But it wasn’t all bad press, and certainly within her own social circle there was something of an emerging Lister fan base. Anne’s coterie of female friends formed an early version of the “Lister Sisters” that we recognise today in Gentleman Jack fan groups, albeit on a much reduced scale. Many of her friends and her lovers stayed devoted to her throughout her life, and it wasn’t uncommon for petty jealousies to surface if it was thought that one friend was being prioritised over another.
When Anne was living in Copenhagen in 1833, she wrote to her aunt saying that there had been talk of the people there “wishing to get hold” of her – wanting to court her attention and seek out her company. She responded by humouring them, spreading herself thinly, careful to show no obvious favouritism – “It never yet occurred to me to like any one person less because of liking another person more,” she once said. In reality, her careful manoeuvrings seemed to benefit herself more than it did others. Anne Lister was an accomplished social networker – a brilliant schmoozer who could beguile and entertain anybody she came into contact with. Even men were charmed in her company; perhaps on occasion a little too charmed for her liking. People who met her would always came away with some kind of opinion about her, be it a good one or bad one, but she could never be ignored.
As I write this, I’m thinking more about my own Anne Lister odyssey, which began over 25 years ago in the early 1990s. I remember my first visit to Shibden Hall as being a somewhat lonely affair. It was a damp, grey Saturday morning, and with no other visitors around I was able to wander around the rooms and corridors uninterrupted. I often describe that day as the day when Shibden and Anne Lister truly entered my soul, the defining moment when Anne’s story became an all-consuming and life-changing event for me.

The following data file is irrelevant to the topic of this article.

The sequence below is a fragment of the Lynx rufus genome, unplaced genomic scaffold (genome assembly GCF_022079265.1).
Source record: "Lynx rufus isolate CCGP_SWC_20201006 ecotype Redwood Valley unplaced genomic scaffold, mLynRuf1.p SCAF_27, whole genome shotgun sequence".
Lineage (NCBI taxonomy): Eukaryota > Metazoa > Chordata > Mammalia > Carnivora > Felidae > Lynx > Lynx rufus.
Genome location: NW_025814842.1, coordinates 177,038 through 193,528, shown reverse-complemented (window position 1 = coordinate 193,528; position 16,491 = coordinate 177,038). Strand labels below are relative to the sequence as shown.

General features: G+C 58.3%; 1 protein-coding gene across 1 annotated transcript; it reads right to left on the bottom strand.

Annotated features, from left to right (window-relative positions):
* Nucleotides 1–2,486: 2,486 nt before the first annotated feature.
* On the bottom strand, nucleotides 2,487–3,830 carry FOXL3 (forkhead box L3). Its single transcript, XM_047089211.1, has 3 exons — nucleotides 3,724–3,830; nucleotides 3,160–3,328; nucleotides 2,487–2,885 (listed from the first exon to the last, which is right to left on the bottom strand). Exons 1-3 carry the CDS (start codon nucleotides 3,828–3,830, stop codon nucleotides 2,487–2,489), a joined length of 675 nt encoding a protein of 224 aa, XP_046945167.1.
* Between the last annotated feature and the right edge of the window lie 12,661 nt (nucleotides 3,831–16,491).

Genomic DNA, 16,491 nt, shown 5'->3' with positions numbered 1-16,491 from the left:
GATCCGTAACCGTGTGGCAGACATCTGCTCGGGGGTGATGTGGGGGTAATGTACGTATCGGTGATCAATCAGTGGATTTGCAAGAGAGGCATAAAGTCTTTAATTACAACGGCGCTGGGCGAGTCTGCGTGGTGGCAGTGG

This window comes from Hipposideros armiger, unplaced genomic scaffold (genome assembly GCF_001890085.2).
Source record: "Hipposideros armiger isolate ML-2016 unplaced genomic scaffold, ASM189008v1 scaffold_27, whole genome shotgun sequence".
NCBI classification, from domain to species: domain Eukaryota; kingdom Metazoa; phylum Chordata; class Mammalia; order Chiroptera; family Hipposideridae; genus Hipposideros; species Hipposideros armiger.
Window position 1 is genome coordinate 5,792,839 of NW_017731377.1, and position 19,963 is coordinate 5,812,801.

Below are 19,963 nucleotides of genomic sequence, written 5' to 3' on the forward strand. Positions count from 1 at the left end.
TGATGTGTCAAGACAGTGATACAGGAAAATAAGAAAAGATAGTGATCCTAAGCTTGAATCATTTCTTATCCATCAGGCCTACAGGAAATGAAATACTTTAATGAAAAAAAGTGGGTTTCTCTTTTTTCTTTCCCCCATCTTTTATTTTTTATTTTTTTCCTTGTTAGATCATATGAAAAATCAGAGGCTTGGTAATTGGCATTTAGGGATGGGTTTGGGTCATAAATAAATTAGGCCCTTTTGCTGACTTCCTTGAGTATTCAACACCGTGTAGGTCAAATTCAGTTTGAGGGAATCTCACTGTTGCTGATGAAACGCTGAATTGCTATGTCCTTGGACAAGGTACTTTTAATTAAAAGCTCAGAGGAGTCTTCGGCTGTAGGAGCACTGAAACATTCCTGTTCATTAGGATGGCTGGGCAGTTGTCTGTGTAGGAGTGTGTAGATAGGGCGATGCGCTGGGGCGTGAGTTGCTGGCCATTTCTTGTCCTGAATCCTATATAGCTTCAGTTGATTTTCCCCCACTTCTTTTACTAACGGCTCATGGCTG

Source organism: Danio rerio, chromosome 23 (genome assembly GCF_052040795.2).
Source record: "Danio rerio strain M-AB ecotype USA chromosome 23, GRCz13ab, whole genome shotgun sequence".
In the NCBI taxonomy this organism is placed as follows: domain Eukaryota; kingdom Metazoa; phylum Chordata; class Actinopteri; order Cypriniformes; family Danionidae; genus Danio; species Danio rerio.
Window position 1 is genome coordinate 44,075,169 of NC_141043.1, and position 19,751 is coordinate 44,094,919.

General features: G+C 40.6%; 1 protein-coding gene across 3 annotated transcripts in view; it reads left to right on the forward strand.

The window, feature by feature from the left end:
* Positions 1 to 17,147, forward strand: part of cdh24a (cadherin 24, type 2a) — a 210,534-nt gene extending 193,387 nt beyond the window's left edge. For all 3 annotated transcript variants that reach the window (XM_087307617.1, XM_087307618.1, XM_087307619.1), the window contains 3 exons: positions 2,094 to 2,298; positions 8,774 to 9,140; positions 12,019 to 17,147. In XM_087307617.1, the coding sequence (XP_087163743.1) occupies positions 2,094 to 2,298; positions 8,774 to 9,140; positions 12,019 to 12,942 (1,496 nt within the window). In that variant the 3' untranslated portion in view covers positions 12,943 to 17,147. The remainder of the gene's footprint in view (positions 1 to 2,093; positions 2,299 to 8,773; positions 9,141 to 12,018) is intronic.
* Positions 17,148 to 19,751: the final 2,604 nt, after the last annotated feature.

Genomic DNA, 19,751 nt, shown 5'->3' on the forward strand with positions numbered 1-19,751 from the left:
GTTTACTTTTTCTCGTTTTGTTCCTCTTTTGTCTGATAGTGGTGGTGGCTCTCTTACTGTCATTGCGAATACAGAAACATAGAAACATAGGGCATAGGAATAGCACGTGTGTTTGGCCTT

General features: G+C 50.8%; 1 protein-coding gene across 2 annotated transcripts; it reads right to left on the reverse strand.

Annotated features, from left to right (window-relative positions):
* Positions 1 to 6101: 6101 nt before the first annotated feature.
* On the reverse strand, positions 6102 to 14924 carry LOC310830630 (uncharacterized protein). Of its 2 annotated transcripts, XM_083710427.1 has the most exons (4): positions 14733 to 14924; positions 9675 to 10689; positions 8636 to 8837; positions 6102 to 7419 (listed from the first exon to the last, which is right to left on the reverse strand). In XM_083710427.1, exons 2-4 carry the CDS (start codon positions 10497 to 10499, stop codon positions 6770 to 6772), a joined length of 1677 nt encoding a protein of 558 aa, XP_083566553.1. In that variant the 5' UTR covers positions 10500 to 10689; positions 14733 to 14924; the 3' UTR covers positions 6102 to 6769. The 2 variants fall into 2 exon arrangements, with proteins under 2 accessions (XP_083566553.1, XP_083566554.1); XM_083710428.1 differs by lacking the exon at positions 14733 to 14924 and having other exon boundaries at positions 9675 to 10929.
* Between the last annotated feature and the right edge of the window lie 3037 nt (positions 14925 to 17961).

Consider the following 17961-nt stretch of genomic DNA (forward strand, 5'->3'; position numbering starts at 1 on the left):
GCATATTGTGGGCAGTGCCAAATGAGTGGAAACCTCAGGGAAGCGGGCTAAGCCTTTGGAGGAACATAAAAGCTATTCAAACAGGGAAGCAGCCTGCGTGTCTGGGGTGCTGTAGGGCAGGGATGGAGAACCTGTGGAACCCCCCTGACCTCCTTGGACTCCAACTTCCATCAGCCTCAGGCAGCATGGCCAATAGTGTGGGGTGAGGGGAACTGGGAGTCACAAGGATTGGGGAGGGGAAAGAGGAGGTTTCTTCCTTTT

Soon afterwards, I met Helena Whitbread, and then Sally Wainwright. It was Helena’s first book on Lister, I Know My Own Heart, that inspired me to go on and do my own research into Anne’s life. Helena and I eventually went to Paris together on an adventurous Anne Lister road-trip! It’s fair to say that I was an obsessed, hungry-for-information, Anne Lister acolyte. But in meeting Sally, I felt that I had met my true kindred spirit. Both of us were the same age, and both us were in awe of this remarkable Regency superwoman – a woman who looked like she might have just dropped through the ceiling from another planet under the weight of her own complexity and eccentricity.